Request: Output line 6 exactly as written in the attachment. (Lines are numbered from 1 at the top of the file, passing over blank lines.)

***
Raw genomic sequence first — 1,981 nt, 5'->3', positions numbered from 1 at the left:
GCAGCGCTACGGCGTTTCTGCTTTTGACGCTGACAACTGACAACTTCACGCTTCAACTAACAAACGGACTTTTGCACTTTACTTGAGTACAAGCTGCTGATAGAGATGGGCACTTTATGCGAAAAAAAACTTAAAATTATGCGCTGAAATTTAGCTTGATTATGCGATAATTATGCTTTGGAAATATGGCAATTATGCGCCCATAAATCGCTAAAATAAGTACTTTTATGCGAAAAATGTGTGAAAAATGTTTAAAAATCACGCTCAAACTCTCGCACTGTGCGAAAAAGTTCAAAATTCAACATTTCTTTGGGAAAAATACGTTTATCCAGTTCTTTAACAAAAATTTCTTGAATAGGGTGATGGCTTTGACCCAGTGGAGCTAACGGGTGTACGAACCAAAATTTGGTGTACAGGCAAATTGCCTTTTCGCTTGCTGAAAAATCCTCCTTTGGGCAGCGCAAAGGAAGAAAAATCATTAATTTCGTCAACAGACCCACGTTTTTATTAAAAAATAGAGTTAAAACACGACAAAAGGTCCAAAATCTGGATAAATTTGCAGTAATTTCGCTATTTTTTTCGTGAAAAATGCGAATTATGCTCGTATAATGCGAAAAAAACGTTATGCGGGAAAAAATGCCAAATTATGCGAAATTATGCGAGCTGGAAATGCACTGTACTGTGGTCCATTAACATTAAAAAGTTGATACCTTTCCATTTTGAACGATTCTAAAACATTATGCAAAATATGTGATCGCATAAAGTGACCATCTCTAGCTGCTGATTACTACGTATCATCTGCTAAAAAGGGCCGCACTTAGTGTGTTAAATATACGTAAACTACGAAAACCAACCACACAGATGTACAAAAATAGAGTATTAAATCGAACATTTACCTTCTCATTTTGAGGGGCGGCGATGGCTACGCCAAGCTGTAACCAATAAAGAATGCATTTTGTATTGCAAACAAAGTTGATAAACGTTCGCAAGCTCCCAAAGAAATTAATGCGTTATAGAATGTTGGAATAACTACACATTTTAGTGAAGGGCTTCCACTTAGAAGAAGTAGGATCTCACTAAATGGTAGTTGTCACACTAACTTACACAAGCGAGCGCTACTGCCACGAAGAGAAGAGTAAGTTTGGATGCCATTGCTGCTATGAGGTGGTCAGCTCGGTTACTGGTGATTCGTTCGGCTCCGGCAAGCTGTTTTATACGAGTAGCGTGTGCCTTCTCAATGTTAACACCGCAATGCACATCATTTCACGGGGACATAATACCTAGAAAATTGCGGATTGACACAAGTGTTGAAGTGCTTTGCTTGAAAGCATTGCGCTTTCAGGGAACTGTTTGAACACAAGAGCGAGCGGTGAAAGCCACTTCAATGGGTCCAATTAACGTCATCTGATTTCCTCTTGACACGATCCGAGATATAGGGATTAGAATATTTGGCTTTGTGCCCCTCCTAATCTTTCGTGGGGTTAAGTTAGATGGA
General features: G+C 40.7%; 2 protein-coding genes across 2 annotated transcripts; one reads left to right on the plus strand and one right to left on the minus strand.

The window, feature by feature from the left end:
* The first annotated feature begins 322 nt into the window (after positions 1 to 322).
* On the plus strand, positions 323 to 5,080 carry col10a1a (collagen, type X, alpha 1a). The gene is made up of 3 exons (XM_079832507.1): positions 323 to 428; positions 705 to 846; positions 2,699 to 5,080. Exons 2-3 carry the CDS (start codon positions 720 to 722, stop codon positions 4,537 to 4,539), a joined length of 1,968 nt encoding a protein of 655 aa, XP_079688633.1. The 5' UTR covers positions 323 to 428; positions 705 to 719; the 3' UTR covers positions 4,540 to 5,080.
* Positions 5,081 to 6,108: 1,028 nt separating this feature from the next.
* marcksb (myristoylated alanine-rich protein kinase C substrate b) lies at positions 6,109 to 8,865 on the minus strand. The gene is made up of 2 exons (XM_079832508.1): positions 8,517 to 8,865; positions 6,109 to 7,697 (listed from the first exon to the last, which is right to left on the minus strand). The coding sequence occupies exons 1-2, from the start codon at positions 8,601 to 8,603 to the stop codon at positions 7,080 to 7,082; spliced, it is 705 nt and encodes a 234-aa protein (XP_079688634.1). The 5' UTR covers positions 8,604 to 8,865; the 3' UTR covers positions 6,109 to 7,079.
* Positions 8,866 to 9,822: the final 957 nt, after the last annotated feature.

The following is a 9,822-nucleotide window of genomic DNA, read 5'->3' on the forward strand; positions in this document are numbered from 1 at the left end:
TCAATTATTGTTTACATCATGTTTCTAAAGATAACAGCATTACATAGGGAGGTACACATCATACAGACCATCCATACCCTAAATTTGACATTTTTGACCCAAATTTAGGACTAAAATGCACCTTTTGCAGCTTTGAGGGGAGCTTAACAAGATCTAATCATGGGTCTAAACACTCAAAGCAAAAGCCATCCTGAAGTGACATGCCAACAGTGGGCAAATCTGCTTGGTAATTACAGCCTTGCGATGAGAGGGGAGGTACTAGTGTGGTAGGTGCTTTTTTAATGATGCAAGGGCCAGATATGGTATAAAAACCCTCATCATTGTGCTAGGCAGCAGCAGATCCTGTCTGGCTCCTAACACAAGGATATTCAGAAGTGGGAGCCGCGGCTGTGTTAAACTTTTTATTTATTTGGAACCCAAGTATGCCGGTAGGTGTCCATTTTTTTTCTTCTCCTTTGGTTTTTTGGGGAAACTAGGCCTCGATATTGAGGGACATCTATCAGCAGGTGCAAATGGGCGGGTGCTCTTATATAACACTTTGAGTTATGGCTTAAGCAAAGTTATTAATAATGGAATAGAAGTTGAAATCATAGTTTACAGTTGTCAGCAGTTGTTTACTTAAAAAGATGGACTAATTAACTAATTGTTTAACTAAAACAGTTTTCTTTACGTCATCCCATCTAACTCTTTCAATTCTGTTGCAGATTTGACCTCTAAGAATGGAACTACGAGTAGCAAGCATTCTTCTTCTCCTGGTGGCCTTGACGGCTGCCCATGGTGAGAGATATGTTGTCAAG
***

* On the plus strand, positions 323 to 5,080 carry col10a1a (collagen, type X, alpha 1a). The gene is made up of 3 exons (XM_079832507.1): positions 323 to 428; positions 705 to 846; positions 2,699 to 5,080. Exons 2-3 carry the CDS (start codon positions 720 to 722, stop codon positions 4,537 to 4,539), a joined length of 1,968 nt encoding a protein of 655 aa, XP_079688633.1. The 5' UTR covers positions 323 to 428; positions 705 to 719; the 3' UTR covers positions 4,540 to 5,080.